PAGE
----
Digital communication and control benefit power converter subsystems

Article By : Mark Hagen and Oleg Volfson

Understand how a power subsystem’s digital interface can benefit a specific electronic application.

Digital communication and control benefit power converter subsystems and the systems they are part of. A digital interface provides the power design engineer with greater flexibility to finalize and optimize certain parameters (e.g. sequencing of voltage rails, fault protection thresholds, and feedback compensation) after a system board returns from assembly.

Using the OSI model for digital communication, there are two major aspects of digital communication: the physical layer (PHY) over which communication is executed, and the data link layer, which defines the protocol or a command set that is used to communicate information.

The PHY for most power converters is the I2C serial interface, or its derivative, the SMBus, shown in Figure 1. The I2C interface defines a bidirectional clock signal (SCL) and a bidirectional data signal (SDA). The SMBus adds an optional alert signal (normally used to generate interrupts) and utilizes fixed logic levels for the signaling. Signal timing for clock and data are the same for both standards. These PHY choices allow multiple converter circuits to share a single interface with a host controller and are used in many server and PC subsystems, such as fan control and power/sleep functions.

The data link layer defines the information to be communicated between the host and voltage converter circuit. The data can be defined as a set of addressable registers with data bits uniquely defined for each IC, or the registers can follow an industry standard. One such standard for power management is the PMBus standard, which provides a defined set of registers/commands to communicate status. (For the distinctions between I2C, SMBus, and PMBus, refer to the PMBus website.)

I2C PMBus signals often used in communications to power convertersFigure 1 The I2C/PMBus signals provide the physical interface most often used in communications to power converters.

The PMBus standard states that, to be considered compliant with the specification, a power device must implement at least one of the PMBus commands. Most PMBus-equipped devices implement the PMBus protocol for several common commands, such as setting the output voltage or reading die temperature. However, nearly all devices also implement MFG_SPECIFIC registers unique to that device.

Data and command formats

In addition, the PMBus standard calls out two methods to encode values into a digital word that can be communicated over the interface: direct and linear. For the direct method, the value in the command is the integer value the manufacturer has defined for the register in the device. Linear data format, on the other hand, is a form of floating-point value representation. In practice, most devices use either a Linear11 or Linear16 representation of data values.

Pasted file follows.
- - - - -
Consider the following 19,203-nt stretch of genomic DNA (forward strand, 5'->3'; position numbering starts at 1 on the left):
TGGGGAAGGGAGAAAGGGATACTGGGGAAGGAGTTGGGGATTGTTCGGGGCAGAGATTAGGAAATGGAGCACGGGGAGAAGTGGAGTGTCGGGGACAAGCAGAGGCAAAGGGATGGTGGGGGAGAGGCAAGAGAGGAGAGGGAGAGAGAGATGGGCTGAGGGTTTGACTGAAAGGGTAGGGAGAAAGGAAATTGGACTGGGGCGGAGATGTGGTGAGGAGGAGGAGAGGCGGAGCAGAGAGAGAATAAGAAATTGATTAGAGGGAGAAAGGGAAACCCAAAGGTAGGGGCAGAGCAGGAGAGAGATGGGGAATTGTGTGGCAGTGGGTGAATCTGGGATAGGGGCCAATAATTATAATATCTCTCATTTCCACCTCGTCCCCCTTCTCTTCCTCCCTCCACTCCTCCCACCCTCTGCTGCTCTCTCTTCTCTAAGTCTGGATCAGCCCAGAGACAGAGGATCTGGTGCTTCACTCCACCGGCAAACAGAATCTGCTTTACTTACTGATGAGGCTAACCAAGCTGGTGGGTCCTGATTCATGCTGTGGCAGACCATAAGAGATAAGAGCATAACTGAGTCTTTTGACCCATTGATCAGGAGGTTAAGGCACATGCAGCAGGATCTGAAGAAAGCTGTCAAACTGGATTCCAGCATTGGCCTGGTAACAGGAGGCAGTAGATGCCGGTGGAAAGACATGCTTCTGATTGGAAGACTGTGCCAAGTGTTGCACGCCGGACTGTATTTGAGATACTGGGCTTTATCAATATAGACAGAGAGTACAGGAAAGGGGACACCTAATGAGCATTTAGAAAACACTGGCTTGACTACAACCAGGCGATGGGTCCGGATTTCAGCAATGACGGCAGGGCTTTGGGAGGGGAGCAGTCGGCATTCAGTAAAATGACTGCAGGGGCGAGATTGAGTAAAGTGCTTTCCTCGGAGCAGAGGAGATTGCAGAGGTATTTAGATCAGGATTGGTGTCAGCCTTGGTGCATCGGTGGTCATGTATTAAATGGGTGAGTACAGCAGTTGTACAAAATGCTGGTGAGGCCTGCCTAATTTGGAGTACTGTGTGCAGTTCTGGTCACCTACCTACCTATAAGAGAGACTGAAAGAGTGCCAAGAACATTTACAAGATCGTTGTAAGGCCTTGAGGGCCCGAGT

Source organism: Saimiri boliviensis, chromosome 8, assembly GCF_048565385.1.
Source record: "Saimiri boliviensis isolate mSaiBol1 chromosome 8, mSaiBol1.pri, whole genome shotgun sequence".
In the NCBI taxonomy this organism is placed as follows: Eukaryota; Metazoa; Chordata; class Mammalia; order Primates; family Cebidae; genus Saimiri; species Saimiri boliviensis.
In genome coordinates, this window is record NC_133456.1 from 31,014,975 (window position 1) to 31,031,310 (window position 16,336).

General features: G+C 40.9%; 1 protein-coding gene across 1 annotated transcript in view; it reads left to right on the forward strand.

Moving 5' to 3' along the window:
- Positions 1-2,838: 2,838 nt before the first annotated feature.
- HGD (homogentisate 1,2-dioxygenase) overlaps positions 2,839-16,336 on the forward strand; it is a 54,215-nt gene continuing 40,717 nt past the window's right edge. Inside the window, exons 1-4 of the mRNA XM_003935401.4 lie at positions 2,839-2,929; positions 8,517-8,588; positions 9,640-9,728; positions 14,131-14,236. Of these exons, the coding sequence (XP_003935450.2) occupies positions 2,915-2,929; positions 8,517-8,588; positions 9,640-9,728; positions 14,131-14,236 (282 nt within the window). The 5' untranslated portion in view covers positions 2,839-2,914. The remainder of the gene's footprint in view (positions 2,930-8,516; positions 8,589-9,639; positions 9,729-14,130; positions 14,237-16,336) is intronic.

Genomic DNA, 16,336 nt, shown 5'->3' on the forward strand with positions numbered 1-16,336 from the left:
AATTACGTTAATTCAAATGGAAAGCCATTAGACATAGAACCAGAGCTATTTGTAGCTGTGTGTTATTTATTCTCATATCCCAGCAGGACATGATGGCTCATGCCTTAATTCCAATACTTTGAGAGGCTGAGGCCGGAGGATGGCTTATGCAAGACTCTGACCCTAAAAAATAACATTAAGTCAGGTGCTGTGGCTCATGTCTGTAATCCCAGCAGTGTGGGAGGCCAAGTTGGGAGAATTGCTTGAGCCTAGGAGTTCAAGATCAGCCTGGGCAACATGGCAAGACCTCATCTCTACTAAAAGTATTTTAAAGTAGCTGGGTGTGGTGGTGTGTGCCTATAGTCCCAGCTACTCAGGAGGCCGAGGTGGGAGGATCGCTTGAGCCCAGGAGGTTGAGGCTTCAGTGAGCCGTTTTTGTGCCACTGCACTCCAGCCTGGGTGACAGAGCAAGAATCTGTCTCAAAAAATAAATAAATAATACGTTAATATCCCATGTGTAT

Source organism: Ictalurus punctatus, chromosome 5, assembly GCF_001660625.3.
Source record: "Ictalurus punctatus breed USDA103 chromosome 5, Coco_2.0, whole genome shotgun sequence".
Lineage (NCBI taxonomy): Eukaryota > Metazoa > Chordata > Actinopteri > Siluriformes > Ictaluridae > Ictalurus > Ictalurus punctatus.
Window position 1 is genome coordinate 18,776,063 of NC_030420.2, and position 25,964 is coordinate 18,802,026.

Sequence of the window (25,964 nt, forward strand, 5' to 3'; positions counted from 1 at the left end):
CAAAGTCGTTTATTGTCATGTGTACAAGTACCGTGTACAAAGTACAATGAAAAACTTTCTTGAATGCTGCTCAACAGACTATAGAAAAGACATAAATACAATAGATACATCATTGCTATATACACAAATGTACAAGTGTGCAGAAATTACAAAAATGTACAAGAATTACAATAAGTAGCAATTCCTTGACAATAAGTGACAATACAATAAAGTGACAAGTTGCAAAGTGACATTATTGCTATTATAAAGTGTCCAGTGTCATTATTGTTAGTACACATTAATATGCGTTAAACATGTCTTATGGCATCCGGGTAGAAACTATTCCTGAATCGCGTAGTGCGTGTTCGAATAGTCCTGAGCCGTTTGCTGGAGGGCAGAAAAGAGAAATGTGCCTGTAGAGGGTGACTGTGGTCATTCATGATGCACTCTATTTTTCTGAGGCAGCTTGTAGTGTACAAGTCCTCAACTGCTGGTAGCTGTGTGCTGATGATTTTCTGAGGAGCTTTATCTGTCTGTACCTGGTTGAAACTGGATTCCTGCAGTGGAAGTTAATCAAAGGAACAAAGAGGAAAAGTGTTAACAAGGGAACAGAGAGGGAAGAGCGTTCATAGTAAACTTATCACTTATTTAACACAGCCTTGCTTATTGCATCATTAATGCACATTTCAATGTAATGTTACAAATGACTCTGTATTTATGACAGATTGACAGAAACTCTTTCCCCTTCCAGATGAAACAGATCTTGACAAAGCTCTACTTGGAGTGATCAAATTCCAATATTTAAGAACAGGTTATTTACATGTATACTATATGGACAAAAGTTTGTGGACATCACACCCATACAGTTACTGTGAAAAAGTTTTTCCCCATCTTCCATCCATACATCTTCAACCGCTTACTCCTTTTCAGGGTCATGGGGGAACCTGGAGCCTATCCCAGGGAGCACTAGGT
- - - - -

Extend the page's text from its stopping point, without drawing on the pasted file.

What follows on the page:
The Linear11 data format has an 11-bit mantissa and a 5-bit exponent (Figure 2). Both the mantissa and the exponent are two’s-complement integers, meaning they can be positive or negative. You convert a real-world value to Linear11 format with Equation 1:

XREAL WORLD = Y · 2N (1)


Linear11 data formatFigure 2 The Linear11 data format has an 11-bit mantissa and 5-bit exponent, both expressed in two’s-complement.

The exponent N can be positive or negative, and 2N defines the size of the Y mantissa’s LSB. Thus, the smallest number that can be represented using Linear11 format is ±2-16 x 1 = ±15.3e-6. The largest number is ±33.5e6.

Since a signed, 11-bit integer goes from -1,024 to +1,023, the mantissa’s magnitude should be kept between 512 and 1,023 to maximize the data resolution during encoding. This suggests an approach to encoding a real-world value as a PMBus Linear11 formatted value: start with N = -16, then increment N until the mantissa’s magnitude is within the desired range.

The Linear16 format has a 16-bit mantissa and a 5-bit exponent, with both the mantissa and the exponent as two’s-complement integers. The data structure is like that of Linear11, except that Linear16 uses the full 16-bit I2C command packet for the mantissa and supplies the exponent separately (Figure 3), possibly mixed with a command code. For example, the MPQ4230 buck-boost converter from MPS uses the Linear16 format for VOUT_COMMAND and READ_VOUT, which set and read the output voltage, with the command code and exponent combined in one byte. You convert a real-world value to Linear16 format with Equation 2:

Xreal world = Y · 2N (2)


Linear16 data formatFigure 3 Linear16, like Linear11, uses two’s complement for the mantissa and exponent, but sends them in separate words that may also include a command code.

With a 5-bit exponent, the smallest number that can be represented using Linear16 format is still ±2-16 x 1 = ±15.3e-6. However, the target value for the mantissa is now between 214 and 215, or between 16,384 and 32,767. This gives more resolution with which to set and read the output voltage.

PMBus commands can set the output voltage of a converter, enable the device, determine whether a warning threshold has been exceeded, and report a fault. Some commands are commonly used by many manufacturers, for example the STATUS_WORD command for MPS’s MPM3695-25 power module, shown in Table 1.